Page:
Mind and Body: Why Physical Education Needs to be an Essential Feature of Classical Education
Physical education: Where does it fit in today’s classical schools? Is it an afterthought or a filler class to give the homeroom teacher a free period? Far from it! In a presentation for teachers at Barney Charter School Initiative schools, Hillsdale Academy Assistant Headmaster and Athletic Director Mike Roberts argued that physical education has held an important place in education from antiquity and offered advice for integrating a physical education program within a K-12 classical education model.
Roberts began by referencing a passage in Plato’s Republic, in which Plato discusses gymnastics and music, two of the four aspects of education. Gymnastics, in this context, refers to physical training of the whole body, and music refers not only to music as we know it, but also the literary arts. According to Plato, humans must have balance; too much focus on music makes one soft, while too much focus on gymnastics makes one savage. A harmony between the disciplines fosters a moderate and courageous soul.
With that principle in mind, Roberts offered suggestions for how classical schools can integrate physical education into their curriculum.
- Teach games that have rules. In The Republic, Plato advocated for teaching children games with rules. This will cultivate good habits in kids that will follow them to adulthood. “We have to teach children, early on, the habits about how to play, about how to win and lose,” Roberts said. He also noted that teachers have a tremendous opportunity to model virtue while teaching students about winning and losing.
- Schedule physical education classes during the school day. Roberts cited a case in which a Naperville, Illinois, school, in trying to determine why its test scores were so high, realized that physical education classes were often scheduled before the most difficult academic class. “When you exercise, it helps to increase your focus and reduce your stress level,” Roberts said. “Students perform better after physical education.”
- Design your physical education program for every student. After World War II, the focus of physical education courses in the United States shifted toward sports. This led to non-athletic students feeling alienated and resulted in negativity toward physical education. “A physical education program should not only be a means to a varsity sport,” Roberts said. “The goal of physical education should be the same as any other subject—the continual cultivation of body, mind, and soul.” He also emphasized that physical education should teach students habits that will lead to lifelong fitness and good nutrition.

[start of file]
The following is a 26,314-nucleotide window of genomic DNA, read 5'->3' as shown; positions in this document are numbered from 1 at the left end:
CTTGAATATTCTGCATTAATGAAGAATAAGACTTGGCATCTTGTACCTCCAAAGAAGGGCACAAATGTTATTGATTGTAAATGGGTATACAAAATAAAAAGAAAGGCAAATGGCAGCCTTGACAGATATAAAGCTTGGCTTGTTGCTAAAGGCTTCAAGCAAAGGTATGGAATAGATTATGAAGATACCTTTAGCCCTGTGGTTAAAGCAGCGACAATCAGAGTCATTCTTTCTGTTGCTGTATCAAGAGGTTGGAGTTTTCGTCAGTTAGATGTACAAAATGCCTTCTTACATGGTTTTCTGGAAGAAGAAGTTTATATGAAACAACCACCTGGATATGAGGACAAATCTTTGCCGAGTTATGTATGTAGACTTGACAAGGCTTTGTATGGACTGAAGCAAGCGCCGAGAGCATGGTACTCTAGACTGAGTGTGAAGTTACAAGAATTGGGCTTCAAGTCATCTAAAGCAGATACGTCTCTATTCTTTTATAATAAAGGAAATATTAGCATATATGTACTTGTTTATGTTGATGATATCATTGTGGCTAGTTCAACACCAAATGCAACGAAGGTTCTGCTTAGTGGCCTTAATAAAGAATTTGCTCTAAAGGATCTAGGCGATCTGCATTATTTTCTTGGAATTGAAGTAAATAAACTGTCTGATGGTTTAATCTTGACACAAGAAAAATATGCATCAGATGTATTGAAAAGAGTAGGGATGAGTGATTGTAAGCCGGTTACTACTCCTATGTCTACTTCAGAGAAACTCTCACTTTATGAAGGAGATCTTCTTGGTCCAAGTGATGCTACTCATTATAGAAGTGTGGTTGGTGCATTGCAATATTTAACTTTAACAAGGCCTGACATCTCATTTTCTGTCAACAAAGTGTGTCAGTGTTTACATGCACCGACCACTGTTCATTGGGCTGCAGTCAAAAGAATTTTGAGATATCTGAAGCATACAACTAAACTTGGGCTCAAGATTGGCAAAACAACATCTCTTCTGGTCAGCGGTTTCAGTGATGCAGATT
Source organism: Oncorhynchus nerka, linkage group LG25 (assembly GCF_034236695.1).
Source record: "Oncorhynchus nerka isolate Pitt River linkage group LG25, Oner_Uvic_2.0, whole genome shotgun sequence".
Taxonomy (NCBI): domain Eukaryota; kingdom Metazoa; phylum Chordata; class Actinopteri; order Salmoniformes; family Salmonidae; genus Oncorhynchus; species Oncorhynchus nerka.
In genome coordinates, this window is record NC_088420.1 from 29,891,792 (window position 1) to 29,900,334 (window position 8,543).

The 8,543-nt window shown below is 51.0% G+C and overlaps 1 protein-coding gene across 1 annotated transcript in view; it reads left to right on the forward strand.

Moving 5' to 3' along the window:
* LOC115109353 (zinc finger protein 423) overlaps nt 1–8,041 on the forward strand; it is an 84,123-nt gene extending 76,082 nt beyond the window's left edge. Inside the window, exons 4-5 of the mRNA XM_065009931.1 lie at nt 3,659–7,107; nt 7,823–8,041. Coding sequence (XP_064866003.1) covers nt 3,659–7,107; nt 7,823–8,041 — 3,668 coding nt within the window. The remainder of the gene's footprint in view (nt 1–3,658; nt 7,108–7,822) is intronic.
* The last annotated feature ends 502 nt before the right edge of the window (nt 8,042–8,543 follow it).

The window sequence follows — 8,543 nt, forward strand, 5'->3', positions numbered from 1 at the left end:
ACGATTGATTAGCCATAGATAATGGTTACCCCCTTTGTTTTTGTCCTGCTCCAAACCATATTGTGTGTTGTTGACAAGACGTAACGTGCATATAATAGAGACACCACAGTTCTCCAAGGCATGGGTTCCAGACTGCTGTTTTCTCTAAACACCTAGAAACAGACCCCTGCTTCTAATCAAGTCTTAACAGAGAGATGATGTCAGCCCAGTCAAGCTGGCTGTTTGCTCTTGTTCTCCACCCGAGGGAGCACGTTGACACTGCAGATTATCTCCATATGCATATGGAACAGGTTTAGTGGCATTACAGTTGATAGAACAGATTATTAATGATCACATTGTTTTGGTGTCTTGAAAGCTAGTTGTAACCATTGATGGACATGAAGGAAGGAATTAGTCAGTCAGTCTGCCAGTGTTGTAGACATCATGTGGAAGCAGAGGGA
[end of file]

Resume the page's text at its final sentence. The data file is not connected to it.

- Create an athletic program with intentionality. Just like physical education classes, a school’s athletic program must remain focused on the mission of teaching virtue while strengthening the body. “You must treat an athletic program as you do your academic program,” Roberts said. An athletic program also has the potential to create school unity. “Try to connect all students to sports even if they’re not on the team—through the pep band, a student section, or school cheers.”
- Help everyone understand the value of a physical education program. It’s critical to reach everyone—beyond the students—connected to the school and share why physical education is important, Roberts said. “Ask teachers if their students are more focused after PE class. Tell your school board how physical education serves the school’s purpose. Communicate with parents the ways in which their child is leading, or areas in which they need to work. Involve your community through events such as Jump Rope for Heart or Relay for Life.”
“We spend a lot of time talking about forming our hearts and minds,” Roberts said. “But our bodies require that as well. If we neglect the body, we won’t maximize what the mind can do.” Therefore, a good physical education program contributes to a continual cultivation of virtue while developing the body and the mind.